Families need to earn less than 200% of the federal poverty level – just less than $40,000 annually for a single parent with one child or $60,000 for a family of four. They can stay in the program until they earn more than 250% of the federal poverty level – about $58,000 for a single parent with one child or $85,000 for a family of four.
Some level of increased child care funding is likely during the session, but it’s not yet clear whether it will be enough. Gov. Tina Kotek called in November for allocating another $59 million to address the waitlist based on October caseloads. A spokeswoman said Kotek is reviewing new data before finishing the agency’s budget request.
Child care is competing with other critical needs, including housing and behavioral health, for a limited amount of state money. Advocates say lawmakers need to understand that child care is a major economic issue and deeply connected to other needs facing Oregon.
‘Key in everyone’s life’
Courtney Veronneau, senior political director for Family Forward, told the Capital Chronicle in a December interview that the pandemic highlighted how critical child care access was to a functioning economy. Survey results released last month by Portland State University found that more than 40% of parents quit a job, turned down a job offer or “greatly changed” their job because of difficulty finding child care.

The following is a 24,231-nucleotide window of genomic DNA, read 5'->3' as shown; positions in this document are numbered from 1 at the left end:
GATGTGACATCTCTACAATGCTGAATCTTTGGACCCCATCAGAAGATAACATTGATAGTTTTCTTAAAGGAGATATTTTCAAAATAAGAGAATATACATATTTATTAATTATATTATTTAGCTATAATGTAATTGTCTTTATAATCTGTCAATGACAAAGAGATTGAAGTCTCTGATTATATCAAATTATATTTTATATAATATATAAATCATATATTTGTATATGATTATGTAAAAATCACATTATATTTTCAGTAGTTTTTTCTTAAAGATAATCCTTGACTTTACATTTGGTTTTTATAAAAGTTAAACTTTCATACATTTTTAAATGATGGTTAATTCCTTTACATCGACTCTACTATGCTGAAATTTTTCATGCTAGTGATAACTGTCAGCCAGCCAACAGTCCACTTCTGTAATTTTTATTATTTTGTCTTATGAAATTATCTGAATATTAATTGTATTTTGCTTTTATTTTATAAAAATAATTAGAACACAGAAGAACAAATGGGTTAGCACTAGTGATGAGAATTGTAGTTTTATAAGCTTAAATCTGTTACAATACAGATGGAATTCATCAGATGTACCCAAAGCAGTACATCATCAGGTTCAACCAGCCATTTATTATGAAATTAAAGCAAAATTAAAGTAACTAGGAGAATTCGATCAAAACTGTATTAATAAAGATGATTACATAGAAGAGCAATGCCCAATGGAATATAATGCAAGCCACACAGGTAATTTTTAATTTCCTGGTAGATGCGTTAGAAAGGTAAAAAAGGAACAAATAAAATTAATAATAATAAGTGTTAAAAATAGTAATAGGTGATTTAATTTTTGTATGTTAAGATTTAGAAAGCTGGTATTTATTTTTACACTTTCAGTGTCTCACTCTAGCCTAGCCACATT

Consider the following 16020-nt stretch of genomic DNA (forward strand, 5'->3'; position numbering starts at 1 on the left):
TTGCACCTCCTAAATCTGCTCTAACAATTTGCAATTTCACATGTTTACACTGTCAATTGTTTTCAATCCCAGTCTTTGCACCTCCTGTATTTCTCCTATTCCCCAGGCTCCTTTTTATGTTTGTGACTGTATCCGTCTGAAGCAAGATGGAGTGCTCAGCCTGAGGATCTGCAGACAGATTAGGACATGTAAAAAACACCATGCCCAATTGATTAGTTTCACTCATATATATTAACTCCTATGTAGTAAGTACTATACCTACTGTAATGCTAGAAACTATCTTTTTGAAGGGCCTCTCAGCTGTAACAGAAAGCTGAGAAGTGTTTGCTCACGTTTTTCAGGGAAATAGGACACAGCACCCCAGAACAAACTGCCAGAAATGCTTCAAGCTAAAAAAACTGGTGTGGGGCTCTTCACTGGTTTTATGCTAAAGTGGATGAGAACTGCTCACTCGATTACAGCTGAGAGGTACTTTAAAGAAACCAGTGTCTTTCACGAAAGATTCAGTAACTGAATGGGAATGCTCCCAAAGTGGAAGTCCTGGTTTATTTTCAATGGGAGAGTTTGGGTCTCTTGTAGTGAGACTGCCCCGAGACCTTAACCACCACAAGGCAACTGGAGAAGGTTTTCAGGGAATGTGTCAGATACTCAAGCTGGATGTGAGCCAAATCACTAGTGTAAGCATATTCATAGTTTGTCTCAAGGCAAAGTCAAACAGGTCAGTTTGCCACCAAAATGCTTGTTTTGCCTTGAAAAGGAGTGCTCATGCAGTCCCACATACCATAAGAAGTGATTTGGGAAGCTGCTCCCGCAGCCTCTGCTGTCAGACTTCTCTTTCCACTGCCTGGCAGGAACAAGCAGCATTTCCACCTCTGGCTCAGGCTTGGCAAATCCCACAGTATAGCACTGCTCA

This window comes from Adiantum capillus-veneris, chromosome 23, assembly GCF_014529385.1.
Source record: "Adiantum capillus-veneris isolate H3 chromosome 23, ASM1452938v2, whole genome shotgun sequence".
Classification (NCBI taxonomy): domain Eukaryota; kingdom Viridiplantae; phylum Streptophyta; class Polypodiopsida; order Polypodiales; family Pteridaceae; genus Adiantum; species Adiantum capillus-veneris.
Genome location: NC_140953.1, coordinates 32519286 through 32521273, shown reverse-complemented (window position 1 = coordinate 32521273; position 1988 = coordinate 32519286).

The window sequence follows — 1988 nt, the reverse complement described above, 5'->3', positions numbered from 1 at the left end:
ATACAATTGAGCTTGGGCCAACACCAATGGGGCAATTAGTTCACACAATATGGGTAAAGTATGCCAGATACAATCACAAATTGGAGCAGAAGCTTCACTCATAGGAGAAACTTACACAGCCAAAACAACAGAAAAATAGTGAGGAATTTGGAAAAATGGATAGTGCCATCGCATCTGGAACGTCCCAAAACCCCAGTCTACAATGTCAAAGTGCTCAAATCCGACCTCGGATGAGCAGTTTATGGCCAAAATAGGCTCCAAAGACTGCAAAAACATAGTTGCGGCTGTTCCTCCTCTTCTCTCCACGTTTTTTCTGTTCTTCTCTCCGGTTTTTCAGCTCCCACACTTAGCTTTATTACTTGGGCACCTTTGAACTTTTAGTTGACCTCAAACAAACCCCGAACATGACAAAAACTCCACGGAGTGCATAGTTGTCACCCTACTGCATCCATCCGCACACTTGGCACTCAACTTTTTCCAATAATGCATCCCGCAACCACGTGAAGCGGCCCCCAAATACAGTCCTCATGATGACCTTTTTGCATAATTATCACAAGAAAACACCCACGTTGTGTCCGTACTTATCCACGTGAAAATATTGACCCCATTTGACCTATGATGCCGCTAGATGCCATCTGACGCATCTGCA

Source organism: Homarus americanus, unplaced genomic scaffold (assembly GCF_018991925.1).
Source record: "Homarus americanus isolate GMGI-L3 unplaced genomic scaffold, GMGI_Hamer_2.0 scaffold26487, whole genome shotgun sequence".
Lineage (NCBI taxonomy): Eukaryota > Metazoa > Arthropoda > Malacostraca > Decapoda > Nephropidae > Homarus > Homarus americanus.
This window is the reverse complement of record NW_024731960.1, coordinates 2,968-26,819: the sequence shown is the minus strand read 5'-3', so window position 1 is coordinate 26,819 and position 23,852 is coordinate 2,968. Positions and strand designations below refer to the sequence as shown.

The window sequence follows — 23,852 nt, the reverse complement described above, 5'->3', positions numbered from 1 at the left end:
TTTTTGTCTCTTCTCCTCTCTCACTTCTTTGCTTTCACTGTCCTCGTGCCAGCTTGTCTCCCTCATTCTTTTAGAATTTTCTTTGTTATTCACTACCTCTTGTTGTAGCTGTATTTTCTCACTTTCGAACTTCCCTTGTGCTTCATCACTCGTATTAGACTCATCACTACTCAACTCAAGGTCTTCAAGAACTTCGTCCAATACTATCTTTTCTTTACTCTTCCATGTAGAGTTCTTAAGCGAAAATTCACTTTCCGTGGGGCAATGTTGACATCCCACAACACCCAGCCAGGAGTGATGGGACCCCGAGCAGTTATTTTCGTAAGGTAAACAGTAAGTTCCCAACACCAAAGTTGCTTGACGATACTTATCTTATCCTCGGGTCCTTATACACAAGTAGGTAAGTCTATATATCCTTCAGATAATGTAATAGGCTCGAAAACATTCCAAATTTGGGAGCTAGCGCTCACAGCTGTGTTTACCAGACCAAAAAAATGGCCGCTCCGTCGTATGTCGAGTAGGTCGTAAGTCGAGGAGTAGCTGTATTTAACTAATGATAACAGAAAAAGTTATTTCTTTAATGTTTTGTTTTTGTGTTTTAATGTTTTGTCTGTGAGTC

“It’s all connected,” Veronneau said. “And when people can’t get to work because they don’t have somewhere to put their kids, they can’t afford their housing and we just compound these like more deeply rooted problems.”
Marchel Marcos, who oversees political policy, advocacy and civic engagement for the Asian Pacific American Network of Oregon, didn’t qualify for Employment Related Day Care when her children were younger because at the time the state considered her abusive ex-partner to be a parent who could care for the children. She stayed in that relationship longer than she wanted to, until her children were in elementary school and she could afford her own housing.
Now, families identified as domestic violence survivors are able to skip the waitlist for the child care program, which Marcos described as “amazing.” But that means other families end up staying on the waitlist longer, she noted.